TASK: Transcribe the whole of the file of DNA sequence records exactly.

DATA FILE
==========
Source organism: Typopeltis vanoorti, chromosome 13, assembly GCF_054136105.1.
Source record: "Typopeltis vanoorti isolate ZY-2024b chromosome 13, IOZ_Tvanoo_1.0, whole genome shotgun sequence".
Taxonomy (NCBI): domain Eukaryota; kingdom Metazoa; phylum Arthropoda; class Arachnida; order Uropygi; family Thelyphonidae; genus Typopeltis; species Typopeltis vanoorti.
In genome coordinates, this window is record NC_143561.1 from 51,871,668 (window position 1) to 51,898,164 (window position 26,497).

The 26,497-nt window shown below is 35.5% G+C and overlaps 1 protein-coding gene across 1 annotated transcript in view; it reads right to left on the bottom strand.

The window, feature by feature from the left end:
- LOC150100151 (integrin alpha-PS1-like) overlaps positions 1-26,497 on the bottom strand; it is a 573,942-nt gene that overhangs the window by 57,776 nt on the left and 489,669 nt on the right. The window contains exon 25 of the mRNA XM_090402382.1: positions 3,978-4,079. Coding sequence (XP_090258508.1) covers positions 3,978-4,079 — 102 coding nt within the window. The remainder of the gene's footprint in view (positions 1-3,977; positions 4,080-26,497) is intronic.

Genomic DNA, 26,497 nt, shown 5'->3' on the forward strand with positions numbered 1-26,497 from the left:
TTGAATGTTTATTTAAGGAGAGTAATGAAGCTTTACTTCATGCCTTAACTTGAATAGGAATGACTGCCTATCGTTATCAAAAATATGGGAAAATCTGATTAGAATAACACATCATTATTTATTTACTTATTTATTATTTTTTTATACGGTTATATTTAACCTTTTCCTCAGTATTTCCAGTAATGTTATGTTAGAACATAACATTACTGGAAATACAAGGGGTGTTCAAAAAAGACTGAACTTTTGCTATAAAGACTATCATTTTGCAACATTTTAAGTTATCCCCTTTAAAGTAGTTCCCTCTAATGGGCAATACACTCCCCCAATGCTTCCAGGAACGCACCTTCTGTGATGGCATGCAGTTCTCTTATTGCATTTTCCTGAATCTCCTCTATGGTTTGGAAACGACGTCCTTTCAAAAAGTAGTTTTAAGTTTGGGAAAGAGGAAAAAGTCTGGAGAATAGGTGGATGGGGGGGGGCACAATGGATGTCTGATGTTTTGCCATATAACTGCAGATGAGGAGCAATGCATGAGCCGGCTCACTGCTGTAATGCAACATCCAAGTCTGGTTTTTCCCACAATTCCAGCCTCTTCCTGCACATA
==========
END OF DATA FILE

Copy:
Source organism: Typopeltis vanoorti, chromosome 13, assembly GCF_054136105.1.
Source record: "Typopeltis vanoorti isolate ZY-2024b chromosome 13, IOZ_Tvanoo_1.0, whole genome shotgun sequence".
Taxonomy (NCBI): domain Eukaryota; kingdom Metazoa; phylum Arthropoda; class Arachnida; order Uropygi; family Thelyphonidae; genus Typopeltis; species Typopeltis vanoorti.
In genome coordinates, this window is record NC_143561.1 from 51,871,668 (window position 1) to 51,898,164 (window position 26,497).

The 26,497-nt window shown below is 35.5% G+C and overlaps 1 protein-coding gene across 1 annotated transcript in view; it reads right to left on the bottom strand.

The window, feature by feature from the left end:
- LOC150100151 (integrin alpha-PS1-like) overlaps positions 1-26,497 on the bottom strand; it is a 573,942-nt gene that overhangs the window by 57,776 nt on the left and 489,669 nt on the right. The window contains exon 25 of the mRNA XM_090402382.1: positions 3,978-4,079. Coding sequence (XP_090258508.1) covers positions 3,978-4,079 — 102 coding nt within the window. The remainder of the gene's footprint in view (positions 1-3,977; positions 4,080-26,497) is intronic.

Genomic DNA, 26,497 nt, shown 5'->3' on the forward strand with positions numbered 1-26,497 from the left:
TTGAATGTTTATTTAAGGAGAGTAATGAAGCTTTACTTCATGCCTTAACTTGAATAGGAATGACTGCCTATCGTTATCAAAAATATGGGAAAATCTGATTAGAATAACACATCATTATTTATTTACTTATTTATTATTTTTTTATACGGTTATATTTAACCTTTTCCTCAGTATTTCCAGTAATGTTATGTTAGAACATAACATTACTGGAAATACAAGGGGTGTTCAAAAAAGACTGAACTTTTGCTATAAAGACTATCATTTTGCAACATTTTAAGTTATCCCCTTTAAAGTAGTTCCCTCTAATGGGCAATACACTCCCCCAATGCTTCCAGGAACGCACCTTCTGTGATGGCATGCAGTTCTCTTATTGCATTTTCCTGAATCTCCTCTATGGTTTGGAAACGACGTCCTTTCAAAAAGTAGTTTTAAGTTTGGGAAAGAGGAAAAAGTCTGGAGAATAGGTGGATGGGGGGGGGCACAATGGATGTCTGATGTTTTGCCATATAACTGCAGATGAGGAGCAATGCATGAGCCGGCTCACTGCTGTAATGCAACATCCAAGTCTGGTTTTTCCCACAATTCCAGCCTCTTCCTGCACATA